— Published 16 May 2022

With Umar Kremlev, boxing goes into crisis

Suicidal? Let’s bet on it. Already banished from the Olympic movement, and provisionally withdrawn from the programme of the Los Angeles 2028 Games, boxing has dug its grave again over the past weekend. It entrusted the destiny of its international body, the IBA (formerly AIBA), to a leader the IOC no longer wants to hear from: the Russian Umar Kremlev (photo above).

Organised on the sidelines of the Women’s World Championships in Istanbul, Turkey, the third IBA presidential election in less than four years produced a result that was certainly familiar, but borrowed from a disaster movie scenario. Umar Kremlev, the only candidate running for the presidential post, was re-elected by acclamation.

By acclamation, no less. The national boxing representatives happily clapped their hands and re-elected for another four years a leader whose nationality and links to the Moscow regime pose a serious threat to the Olympic future of their sport.

As is often the case in boxing, nothing was easy in delivering an election worthy of a banana republic. Two men were expected to compete for the IBA throne: Umar Kremlev, the incumbent, who was elected for the first time at the end of 2020, and Dutchman Boris van der Vorst, who was already in the running during the previous presidential election.

But in the first hitch in the democratic process, the challenger was sent to the mat before the fight even began. The IBA’s independent integrity unit ruled his candidacy inadmissible on Thursday 12 May, the day before the vote. At issue was Boris van der Vorst’s participation in a coalition of nearly twenty countries calling for the departure of Umar Kremlev in reaction to the invasion of Ukraine by the Russian army, and denouncing the IBA’s links with the Russian giant Gazprom.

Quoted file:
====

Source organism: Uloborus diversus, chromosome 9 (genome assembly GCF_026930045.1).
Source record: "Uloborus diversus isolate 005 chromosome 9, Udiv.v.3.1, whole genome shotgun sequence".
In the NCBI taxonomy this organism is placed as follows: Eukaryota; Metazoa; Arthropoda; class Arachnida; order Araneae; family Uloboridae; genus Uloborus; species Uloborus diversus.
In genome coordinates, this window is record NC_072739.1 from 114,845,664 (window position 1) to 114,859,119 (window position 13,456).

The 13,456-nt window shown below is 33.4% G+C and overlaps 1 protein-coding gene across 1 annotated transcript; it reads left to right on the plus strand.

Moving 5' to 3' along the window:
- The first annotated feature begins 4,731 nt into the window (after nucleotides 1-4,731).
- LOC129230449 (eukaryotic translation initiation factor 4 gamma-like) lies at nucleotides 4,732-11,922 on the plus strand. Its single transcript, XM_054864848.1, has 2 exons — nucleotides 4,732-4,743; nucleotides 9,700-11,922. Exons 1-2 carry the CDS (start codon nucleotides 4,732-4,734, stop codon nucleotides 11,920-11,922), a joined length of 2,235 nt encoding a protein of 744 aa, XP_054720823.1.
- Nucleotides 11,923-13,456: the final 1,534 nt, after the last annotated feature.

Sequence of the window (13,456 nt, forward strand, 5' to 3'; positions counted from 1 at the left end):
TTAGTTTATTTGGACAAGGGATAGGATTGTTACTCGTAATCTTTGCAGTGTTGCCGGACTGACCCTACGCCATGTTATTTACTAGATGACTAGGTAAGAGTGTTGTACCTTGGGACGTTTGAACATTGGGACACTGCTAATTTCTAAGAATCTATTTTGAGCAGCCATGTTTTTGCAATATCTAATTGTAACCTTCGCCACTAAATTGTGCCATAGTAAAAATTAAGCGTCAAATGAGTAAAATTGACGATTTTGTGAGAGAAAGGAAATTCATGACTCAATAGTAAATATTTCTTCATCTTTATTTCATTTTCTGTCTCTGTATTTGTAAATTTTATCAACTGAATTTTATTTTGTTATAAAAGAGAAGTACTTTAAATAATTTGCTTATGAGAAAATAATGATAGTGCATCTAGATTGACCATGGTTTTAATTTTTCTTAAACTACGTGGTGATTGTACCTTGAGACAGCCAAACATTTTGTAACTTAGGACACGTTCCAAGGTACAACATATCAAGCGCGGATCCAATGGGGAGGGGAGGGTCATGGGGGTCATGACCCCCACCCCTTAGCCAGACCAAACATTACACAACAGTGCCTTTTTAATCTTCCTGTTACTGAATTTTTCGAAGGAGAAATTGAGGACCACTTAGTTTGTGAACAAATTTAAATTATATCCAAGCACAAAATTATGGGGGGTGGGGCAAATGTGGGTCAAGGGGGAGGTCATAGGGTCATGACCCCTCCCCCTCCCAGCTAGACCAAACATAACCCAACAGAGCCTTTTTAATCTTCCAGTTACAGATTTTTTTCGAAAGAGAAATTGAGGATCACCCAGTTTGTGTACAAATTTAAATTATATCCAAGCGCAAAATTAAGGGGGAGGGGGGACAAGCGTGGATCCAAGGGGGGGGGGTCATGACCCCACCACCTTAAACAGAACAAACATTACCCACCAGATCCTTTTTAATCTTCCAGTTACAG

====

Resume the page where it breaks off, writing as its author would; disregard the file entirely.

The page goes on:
Boris van der Vorst immediately referred the case to the Court of Arbitration for Sport (CAS). Pending the verdict of the Lausanne-based court, Umar Kremlev requested a postponement of the election, initially scheduled for Friday 13 May. The Russian leader is a great lord.

The CAS decision, unfavourable to the Dutch candidate, came down on Friday evening. Now alone in the race, Umar Kremlev was re-elected the next day as head of the IBA. He is now the only Russian leader, along with Vladimir Lisin in shooting (ISSF), to actively chair an international federation in an Olympic sport.

In the wake of this, the international body has a new board of directors. Among the ten members elected on Saturday 14 May in Istanbul, the three candidates who obtained the most votes were three female leaders: the American Elise Seignolle (106 votes), the representative of Eswatini (formerly Swaziland) Pearl Dlamini (88 votes), and the Australian boxer Kristy Harris (84 votes).

In Lausanne, the election result was greeted as an affront. An IOC spokesperson explained: “The various IOC concerns, including the financial dependency on the state-owned company Gazprom, are still not resolved“. The Olympic body suggested in a statement: “The events surrounding IBA’s general assembly, in particular the elections, merit careful analysis and are just reinforcing the questions and doubts around IBA’s governance.”

The IOC has been saying for months that it is closely monitoring the situation of the IBA, especially in terms of governance and financial transparency. It warns without holding back its words that, if it does not present a more acceptable copy, boxing could lose its place at the Summer Games for good. But his threats were ignored by the IBA.

The situation of the IBA and the Olympic future of boxing will be high on the agenda of the next two-day meeting of the IOC Executive Board in Lausanne this week. Thomas Bach and his entourage will receive “an update on the latest developments within the IBA“, a spokesperson for the body said. It promises to be a decisive week.